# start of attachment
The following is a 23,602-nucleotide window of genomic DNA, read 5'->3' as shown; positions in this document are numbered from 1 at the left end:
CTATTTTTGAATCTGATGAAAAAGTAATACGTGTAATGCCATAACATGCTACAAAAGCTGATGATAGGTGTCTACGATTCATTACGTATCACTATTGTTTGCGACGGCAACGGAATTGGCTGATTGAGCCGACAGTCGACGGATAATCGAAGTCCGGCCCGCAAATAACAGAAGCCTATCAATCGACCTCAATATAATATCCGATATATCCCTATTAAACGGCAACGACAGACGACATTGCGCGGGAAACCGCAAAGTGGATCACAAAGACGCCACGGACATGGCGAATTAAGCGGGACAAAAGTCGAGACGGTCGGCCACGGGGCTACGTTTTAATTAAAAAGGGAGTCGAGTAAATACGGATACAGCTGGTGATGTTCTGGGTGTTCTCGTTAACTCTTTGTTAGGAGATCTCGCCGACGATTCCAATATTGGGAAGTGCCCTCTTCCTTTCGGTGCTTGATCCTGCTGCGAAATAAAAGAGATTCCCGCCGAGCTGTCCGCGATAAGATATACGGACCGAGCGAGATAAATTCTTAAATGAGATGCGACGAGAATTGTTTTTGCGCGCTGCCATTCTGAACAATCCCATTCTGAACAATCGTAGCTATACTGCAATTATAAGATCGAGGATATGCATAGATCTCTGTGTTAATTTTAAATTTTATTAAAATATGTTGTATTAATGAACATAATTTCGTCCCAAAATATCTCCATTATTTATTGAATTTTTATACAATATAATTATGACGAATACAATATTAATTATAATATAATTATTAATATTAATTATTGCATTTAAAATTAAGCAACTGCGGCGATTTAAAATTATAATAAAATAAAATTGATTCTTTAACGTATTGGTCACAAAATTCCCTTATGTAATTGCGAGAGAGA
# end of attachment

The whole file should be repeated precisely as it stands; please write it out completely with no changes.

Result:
The following is a 23,602-nucleotide window of genomic DNA, read 5'->3' as shown; positions in this document are numbered from 1 at the left end:
CTATTTTTGAATCTGATGAAAAAGTAATACGTGTAATGCCATAACATGCTACAAAAGCTGATGATAGGTGTCTACGATTCATTACGTATCACTATTGTTTGCGACGGCAACGGAATTGGCTGATTGAGCCGACAGTCGACGGATAATCGAAGTCCGGCCCGCAAATAACAGAAGCCTATCAATCGACCTCAATATAATATCCGATATATCCCTATTAAACGGCAACGACAGACGACATTGCGCGGGAAACCGCAAAGTGGATCACAAAGACGCCACGGACATGGCGAATTAAGCGGGACAAAAGTCGAGACGGTCGGCCACGGGGCTACGTTTTAATTAAAAAGGGAGTCGAGTAAATACGGATACAGCTGGTGATGTTCTGGGTGTTCTCGTTAACTCTTTGTTAGGAGATCTCGCCGACGATTCCAATATTGGGAAGTGCCCTCTTCCTTTCGGTGCTTGATCCTGCTGCGAAATAAAAGAGATTCCCGCCGAGCTGTCCGCGATAAGATATACGGACCGAGCGAGATAAATTCTTAAATGAGATGCGACGAGAATTGTTTTTGCGCGCTGCCATTCTGAACAATCCCATTCTGAACAATCGTAGCTATACTGCAATTATAAGATCGAGGATATGCATAGATCTCTGTGTTAATTTTAAATTTTATTAAAATATGTTGTATTAATGAACATAATTTCGTCCCAAAATATCTCCATTATTTATTGAATTTTTATACAATATAATTATGACGAATACAATATTAATTATAATATAATTATTAATATTAATTATTGCATTTAAAATTAAGCAACTGCGGCGATTTAAAATTATAATAAAATAAAATTGATTCTTTAACGTATTGGTCACAAAATTCCCTTATGTAATTGCGAGAGAGA